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Artificial Intelligence Can Boost HR Analytics, but Buyer Beware

Tools can improve decision-making, but know what constitutes true AI.


An illustration of a box with a man's head in it.
​Illustration by Michael Glenwood for HR Magazine.​


Artificial intelligence (AI) and machine learning seem to be all the rage in HR analytics these days. They are being touted as tools that help HR leaders predict the impact of talent decisions, forecast employee flight risk, identify high-potential employees, unearth engagement issues, recommend learning courses and more.

But with the growing popularity of AI-driven analytics comes the danger of overhype. Indeed, experts are seeing an increase in the incidence of “AI washing,” a practice where technology vendors exaggerate the role of AI in their products to woo customers. A recent report from research firm Gartner Inc., which tracks commercial trends, suggests providers across industries often apply the AI label indiscriminately to their products. 

That’s why it is more important than ever that HR buyers have a strong grasp of what constitutes true AI and machine learning before investing in the tools.

Case Studies

AI refers to systems that can adapt their functionality without being explicitly programmed to do so based on the data they collect and usage analysis. It includes many areas of study and technologies, including voice recognition and natural-language processing.  Analysts predict that by 2020, artificial intelligence technologies will be virtually pervasive in almost every new software product and service.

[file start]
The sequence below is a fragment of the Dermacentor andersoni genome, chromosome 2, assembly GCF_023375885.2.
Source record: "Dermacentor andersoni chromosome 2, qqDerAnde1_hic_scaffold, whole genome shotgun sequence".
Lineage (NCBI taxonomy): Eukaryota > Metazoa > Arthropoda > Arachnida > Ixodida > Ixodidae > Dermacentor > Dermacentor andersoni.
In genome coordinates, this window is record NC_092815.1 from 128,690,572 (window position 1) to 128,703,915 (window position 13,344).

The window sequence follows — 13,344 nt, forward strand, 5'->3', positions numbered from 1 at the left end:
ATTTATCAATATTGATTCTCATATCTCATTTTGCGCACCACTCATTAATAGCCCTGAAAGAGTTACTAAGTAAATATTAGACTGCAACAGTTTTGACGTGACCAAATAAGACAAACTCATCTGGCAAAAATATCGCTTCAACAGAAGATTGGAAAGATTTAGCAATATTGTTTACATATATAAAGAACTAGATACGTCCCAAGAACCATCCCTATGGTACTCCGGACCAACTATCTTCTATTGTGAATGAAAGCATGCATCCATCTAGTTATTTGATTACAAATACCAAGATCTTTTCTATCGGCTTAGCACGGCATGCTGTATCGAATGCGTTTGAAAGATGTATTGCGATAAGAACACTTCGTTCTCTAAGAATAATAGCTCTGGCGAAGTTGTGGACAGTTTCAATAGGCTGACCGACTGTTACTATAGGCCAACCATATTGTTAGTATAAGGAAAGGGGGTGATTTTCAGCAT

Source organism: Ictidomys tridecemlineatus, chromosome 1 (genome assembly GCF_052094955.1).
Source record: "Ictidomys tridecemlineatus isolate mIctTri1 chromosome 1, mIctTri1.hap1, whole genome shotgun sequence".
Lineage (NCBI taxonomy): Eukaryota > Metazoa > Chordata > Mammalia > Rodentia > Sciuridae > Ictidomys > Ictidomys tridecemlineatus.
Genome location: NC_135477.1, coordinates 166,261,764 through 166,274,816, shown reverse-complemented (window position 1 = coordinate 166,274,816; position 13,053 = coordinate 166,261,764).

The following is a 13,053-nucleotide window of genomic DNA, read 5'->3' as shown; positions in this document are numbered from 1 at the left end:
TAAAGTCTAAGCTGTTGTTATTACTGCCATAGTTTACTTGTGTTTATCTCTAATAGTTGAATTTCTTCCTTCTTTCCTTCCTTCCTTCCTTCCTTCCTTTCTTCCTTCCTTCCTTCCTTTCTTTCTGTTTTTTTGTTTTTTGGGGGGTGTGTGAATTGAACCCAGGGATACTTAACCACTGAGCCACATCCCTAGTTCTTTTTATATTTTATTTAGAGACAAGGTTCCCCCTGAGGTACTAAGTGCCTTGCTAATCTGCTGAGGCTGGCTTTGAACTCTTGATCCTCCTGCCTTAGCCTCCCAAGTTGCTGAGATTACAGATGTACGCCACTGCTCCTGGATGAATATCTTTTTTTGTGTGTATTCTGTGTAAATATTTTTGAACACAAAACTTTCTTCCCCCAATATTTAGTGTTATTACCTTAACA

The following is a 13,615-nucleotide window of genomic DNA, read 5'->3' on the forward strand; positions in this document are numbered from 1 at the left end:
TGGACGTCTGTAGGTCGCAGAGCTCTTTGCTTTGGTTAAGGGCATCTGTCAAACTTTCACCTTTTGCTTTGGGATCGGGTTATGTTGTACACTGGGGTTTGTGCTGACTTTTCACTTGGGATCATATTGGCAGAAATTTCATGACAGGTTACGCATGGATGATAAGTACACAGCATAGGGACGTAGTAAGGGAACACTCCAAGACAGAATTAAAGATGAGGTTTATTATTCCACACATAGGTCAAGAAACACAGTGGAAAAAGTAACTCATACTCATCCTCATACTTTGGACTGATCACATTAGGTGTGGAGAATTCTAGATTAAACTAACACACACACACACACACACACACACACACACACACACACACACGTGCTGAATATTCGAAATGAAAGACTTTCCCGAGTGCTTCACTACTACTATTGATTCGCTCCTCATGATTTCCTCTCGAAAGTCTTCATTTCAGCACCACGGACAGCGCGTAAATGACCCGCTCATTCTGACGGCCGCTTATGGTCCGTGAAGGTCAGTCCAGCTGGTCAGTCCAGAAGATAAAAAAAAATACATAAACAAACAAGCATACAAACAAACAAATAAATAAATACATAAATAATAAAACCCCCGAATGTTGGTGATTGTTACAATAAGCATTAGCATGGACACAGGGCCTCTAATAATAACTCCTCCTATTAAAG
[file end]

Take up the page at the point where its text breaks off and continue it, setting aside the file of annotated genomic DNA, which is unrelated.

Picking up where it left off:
One vendor with seasoned machine learning and AI tools is Ultimate Software based in Weston, Fla. Ultimate’s solutions allow customers to use “signals” hidden in their human capital management (HCM) data to predict employee turnover, for example, or to identify variables influencing employee engagement.

The vendor’s AI platform can also factor qualitative signals into retention equations to determine how employees feel toward their workplace or how fulfilling they find a job role, says Armen Berjikly, Ultimate’s senior director of strategy and workforce intelligence in San Francisco.

HR tech vendor Workday has a similar tool built into its core HCM platform. With the help of an interactive dashboard, customers can understand retention risks unique to their organization, a specific department or individual job roles, says Cristina Goldt, Workday’s vice president of HCM products based in Pleasanton, Calif.

[SHRM members-only toolkit: Managing Organizational Change]

Similarly, Santa Monica, Calif.-based vendor Cornerstone OnDemand has an AI system called Insights that applies predictive analytics to workforce data. The technology can uncover ways to reduce an organization’s risk of regulatory fines, suggest learning courses and help identify high-potential talent.